The two MLVA schemes evaluated in our study were selected based on the availability of published MLVA schemes at the time of the study design, their abilities to type human B. melitensis isolates, and the availability of the resources, technology, and technical expertise required to perform the techniques. As mentioned above, the gel-based MLVA assay was carried out in Cairo, Egypt, and data from the automated MLVA system were collected at the CDC in Atlanta, GA. Thus far, there has been no study demonstrating the typing abilities of different MLVA systems for a common collection of Brucella isolates. The objective of our study was to compare the resolving powers of two different MLVA techniques on a common collection of 101 clinical B. melitensis isolates from the Middle East and to provide an assessment of the limitations, advantages, and field applications of the two MLVA assays for genotyping B. melitensis isolates.
The MLVA techniques compared in this study were developed for different purposes, which are reflected in the unique combination of tandem-repeat markers that makes up each scheme. Originally intended for forensic purposes, the MLVA-15NAU assay contains 12 markers that have small repeat units less than or equal to 8 bp; 8 of these markers have diversity indexes (DIs) greater than 0.75 in our study. The MLVA-15IGM assay, developed for epidemiological typing, contains two panels: a panel of eight conserved markers with larger repeat units (>8 bp) (panel 1), exhibiting DIs less than 0.40 in the strains we examined, and a panel of seven more-diverse loci (panel 2) with small repeat units (<8 bp).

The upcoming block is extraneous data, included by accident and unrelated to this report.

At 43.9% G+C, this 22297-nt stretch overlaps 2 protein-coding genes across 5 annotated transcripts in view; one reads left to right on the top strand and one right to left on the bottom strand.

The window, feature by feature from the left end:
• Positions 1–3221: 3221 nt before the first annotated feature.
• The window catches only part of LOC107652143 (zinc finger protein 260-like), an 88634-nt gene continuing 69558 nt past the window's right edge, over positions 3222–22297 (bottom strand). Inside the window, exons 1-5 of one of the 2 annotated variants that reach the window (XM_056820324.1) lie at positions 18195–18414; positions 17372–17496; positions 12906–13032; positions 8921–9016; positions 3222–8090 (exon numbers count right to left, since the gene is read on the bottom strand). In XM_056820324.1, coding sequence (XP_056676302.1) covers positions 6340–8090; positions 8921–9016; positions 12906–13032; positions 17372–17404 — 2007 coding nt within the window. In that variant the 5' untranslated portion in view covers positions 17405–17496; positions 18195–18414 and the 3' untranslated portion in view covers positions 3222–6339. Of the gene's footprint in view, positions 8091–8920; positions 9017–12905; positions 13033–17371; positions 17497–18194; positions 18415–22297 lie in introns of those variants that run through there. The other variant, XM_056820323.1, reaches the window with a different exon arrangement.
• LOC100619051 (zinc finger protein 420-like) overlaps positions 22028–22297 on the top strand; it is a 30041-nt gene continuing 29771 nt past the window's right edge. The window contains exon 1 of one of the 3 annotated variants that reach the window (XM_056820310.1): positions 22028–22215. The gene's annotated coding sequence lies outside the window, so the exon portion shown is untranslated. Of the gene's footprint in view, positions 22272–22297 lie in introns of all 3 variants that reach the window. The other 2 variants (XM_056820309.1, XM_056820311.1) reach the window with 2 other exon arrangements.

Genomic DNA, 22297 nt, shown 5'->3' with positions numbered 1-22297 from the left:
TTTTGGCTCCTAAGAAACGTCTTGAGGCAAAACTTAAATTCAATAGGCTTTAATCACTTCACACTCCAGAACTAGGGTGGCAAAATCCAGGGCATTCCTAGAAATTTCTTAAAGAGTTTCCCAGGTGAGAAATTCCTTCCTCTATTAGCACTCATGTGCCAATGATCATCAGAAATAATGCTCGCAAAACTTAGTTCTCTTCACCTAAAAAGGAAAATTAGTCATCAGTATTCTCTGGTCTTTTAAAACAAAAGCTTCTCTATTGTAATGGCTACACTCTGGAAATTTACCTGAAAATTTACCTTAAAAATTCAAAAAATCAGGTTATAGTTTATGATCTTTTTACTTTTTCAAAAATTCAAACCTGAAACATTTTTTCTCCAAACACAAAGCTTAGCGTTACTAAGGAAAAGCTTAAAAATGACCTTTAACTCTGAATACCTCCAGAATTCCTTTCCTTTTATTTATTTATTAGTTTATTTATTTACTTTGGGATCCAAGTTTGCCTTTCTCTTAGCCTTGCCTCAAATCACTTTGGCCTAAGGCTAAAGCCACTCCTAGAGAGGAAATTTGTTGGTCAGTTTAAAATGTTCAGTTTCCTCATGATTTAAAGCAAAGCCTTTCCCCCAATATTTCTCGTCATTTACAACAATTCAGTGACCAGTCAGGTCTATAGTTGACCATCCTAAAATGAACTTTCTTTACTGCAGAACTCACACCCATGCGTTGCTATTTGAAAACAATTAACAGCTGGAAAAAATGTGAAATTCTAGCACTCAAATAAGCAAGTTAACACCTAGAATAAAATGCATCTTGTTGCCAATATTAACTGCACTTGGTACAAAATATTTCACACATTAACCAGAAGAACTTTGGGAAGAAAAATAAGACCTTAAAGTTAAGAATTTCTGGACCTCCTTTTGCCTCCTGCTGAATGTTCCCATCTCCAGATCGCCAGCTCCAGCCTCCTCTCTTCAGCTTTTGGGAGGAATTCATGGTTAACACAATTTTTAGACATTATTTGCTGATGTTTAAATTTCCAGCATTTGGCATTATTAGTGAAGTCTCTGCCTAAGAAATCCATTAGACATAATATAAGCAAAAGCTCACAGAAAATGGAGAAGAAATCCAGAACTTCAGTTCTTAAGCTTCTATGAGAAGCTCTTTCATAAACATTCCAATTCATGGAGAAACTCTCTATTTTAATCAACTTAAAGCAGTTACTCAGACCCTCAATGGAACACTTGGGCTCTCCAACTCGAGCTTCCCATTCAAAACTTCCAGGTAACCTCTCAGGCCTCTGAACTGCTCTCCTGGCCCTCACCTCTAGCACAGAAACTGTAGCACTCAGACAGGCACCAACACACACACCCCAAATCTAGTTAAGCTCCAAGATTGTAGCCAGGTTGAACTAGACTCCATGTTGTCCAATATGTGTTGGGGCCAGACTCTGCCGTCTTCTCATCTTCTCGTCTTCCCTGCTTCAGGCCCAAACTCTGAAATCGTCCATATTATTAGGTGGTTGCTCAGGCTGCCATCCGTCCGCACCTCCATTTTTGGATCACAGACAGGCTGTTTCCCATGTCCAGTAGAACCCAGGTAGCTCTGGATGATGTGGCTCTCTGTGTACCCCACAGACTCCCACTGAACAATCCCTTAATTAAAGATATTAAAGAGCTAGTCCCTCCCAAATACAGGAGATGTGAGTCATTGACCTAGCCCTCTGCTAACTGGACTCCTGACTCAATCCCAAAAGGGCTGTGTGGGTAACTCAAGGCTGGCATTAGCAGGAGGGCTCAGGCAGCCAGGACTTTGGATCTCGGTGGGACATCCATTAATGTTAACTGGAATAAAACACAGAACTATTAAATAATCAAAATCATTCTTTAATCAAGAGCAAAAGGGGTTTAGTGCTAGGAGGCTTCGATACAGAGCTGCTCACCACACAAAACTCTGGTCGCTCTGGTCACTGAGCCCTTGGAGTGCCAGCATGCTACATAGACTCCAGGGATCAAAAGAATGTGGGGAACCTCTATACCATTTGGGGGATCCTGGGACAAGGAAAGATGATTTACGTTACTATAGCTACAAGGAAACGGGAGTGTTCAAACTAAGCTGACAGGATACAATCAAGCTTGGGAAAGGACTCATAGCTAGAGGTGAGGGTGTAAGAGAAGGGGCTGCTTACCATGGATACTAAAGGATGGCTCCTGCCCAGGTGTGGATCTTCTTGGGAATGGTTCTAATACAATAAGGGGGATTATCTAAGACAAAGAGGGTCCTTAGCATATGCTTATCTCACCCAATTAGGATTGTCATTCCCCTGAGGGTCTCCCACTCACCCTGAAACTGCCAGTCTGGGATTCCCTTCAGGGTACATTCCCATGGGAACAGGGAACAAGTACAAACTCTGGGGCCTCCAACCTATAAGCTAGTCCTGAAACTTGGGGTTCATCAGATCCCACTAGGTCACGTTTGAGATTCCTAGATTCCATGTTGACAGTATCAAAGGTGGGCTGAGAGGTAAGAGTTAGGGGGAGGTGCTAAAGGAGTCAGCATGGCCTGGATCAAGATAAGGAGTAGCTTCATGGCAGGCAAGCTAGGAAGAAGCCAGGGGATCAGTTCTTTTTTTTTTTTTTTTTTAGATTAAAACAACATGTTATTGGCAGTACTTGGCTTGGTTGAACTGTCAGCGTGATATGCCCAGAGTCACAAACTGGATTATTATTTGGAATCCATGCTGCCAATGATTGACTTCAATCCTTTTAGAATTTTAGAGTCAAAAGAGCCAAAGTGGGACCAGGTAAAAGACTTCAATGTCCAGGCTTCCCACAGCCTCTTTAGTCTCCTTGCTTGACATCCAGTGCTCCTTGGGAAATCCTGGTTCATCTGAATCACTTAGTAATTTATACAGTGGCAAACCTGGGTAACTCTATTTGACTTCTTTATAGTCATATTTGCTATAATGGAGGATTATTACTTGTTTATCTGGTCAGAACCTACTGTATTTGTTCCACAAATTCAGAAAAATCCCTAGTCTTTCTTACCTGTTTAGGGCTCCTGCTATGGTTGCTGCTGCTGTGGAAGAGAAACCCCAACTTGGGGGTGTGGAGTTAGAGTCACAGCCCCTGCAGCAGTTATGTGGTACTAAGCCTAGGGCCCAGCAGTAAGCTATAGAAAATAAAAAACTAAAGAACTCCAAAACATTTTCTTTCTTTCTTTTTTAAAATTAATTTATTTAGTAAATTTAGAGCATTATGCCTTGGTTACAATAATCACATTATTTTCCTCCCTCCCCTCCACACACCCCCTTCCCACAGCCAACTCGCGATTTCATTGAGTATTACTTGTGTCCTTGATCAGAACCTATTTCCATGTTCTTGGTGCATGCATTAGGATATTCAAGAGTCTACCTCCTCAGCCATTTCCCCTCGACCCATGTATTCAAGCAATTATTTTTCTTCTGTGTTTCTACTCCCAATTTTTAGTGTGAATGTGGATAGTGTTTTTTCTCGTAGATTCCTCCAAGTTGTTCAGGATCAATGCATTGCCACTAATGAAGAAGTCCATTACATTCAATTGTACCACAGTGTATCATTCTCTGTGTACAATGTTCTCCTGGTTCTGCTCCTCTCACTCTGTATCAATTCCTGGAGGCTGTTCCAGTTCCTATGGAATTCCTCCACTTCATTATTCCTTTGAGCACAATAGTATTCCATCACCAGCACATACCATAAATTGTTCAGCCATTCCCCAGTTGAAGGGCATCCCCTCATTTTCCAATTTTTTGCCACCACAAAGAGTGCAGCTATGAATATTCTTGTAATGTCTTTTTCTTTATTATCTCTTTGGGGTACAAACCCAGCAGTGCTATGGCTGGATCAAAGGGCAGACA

Overall, the VNTR markers in the MLVA-15NAU
assay presented a broader number of alleles and higher DIs than the markers examined by the MLVA-15IGM
scheme. Six of the 15 VNTR loci in the MLVA-15NAU
scheme exhibited DIs of >0.80 for the 101 B. melitensis
isolates examined, with allele numbers ranging from 9 to 20 (Table ). The Bruce VNTR 21 and Bruce VNTR 29 markers display very low genetic DIs of 0.06 and 0.02, respectively, while the Bruce VNTR 7, Bruce VNTR 14, and Bruce VNTR 25 loci were monomorphic in the strains we examined. The invariance we observed at these loci is most likely due to the localized geographic origins of our isolates and represents a level of strain-to-strain conservation within a geographic area that can be better evaluated in a larger population of isolates from similar locations. The monomorphic nature of the Bruce VNTR 7 and Bruce VNTR 25 loci in the Middle Eastern strains could represent geographically specific alleles, since these markers have been reported to exhibit higher DIs in other B. melitensis
strains, from the United States (n
= 85) (16
). The Bruce VNTR 14 locus is consistently monomorphic in our strains and in other B. melitensis
strains examined by Huynh et al. (16
) and could be examined as a species-specific marker. Bruce VNTR 02, 20, 28, 31, and 33 were initially difficult to amplify in certain isolates. However, all VNTR loci were successfully amplified in all isolates except for Bruce VNTR 33 in isolate E5 and Bruce VNTR 02 in isolate E53.
Only one of the 15 VNTR markers from the MLVA-15IGM assay had a DI of >0.80 in the 101 strains we examined. The Bruce 04, 07, 09, 16, and 18 VNTR markers exhibit the highest DIs, ranging from 0.64 to 0.82, among the 15 markers (Table ). The remaining 10 tandem-repeat markers ranged in diversity from 0.18 to 0.37. The Bruce 11 VNTR marker is the only monomorphic marker in the Middle Eastern strains we examined. Two of the 101 B. melitensis isolates (E21 and E26) exhibited null alleles at the Bruce 09 locus; however, all other markers were successfully amplified in all isolates.